School choice advocates argue that choice policies increase access to desirable schools by breaking the link between residence and school placement. However, a growing body of research suggests that the distance from home to school actually influences school choice decisions.
In this study, we examine the relationship between residential decisions, commute time to school, and exit from inter-district and charter school choice in Michigan, and draw the following conclusions:
- A higher percentage of charter and inter-district choice students change residences than students attending schools in their resident district.
- Residentially mobile students are more likely to exit school choice programs than students who do not change residences. The majority of exits from school choice programs are associated with residential moves.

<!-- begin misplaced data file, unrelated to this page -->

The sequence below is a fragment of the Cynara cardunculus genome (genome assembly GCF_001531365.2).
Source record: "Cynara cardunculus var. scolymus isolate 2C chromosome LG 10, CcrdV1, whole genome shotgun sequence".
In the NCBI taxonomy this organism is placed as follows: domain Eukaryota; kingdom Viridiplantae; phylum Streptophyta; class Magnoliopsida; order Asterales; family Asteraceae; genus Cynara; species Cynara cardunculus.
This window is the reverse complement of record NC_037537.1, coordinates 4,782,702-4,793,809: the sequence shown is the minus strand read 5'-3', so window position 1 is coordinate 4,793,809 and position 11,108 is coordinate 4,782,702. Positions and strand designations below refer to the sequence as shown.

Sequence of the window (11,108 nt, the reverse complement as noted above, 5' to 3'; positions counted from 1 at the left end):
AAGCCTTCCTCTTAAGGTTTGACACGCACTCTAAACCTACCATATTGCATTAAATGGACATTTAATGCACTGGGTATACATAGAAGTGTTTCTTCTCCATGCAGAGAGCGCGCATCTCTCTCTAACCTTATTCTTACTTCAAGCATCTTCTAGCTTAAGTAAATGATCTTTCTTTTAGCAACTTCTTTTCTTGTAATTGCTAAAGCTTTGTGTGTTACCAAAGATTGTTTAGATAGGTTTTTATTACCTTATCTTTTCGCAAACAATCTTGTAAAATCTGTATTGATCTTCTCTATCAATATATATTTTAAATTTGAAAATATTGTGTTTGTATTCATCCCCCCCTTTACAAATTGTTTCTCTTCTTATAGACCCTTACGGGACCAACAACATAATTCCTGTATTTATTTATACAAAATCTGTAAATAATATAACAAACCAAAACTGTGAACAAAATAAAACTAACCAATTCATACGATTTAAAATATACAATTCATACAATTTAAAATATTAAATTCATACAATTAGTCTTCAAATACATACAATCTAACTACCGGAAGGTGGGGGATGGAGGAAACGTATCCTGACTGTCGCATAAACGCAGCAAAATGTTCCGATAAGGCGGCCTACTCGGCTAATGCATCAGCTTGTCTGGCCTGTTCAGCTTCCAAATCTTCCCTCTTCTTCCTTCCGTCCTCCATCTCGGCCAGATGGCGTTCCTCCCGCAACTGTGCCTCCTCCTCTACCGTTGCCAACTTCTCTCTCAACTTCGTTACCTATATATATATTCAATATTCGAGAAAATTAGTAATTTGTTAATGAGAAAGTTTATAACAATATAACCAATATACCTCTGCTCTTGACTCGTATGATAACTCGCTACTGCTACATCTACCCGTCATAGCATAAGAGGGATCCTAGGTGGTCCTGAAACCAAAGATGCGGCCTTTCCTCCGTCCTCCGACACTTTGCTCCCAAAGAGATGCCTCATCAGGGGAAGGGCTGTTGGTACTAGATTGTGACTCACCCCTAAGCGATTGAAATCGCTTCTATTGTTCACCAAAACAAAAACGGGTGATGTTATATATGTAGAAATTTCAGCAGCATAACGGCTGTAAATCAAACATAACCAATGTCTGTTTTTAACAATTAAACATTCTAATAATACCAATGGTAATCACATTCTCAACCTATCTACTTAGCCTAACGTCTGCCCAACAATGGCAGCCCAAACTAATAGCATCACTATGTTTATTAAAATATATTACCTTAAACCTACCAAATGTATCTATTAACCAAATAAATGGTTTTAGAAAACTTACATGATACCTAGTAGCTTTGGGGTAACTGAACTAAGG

- Additional commute time past a student’s nearest school is associated with an increased likelihood of exiting school choice.
- Almost half of students who exit inter-district choice move into the district that they had been attending through a choice program.
Our analyses highlight the interconnectedness of school choice and residential mobility. We also add to the growing body of literature challenging the idea that school choice programs completely decouple residence and schooling options and can alone increase access to high quality schools.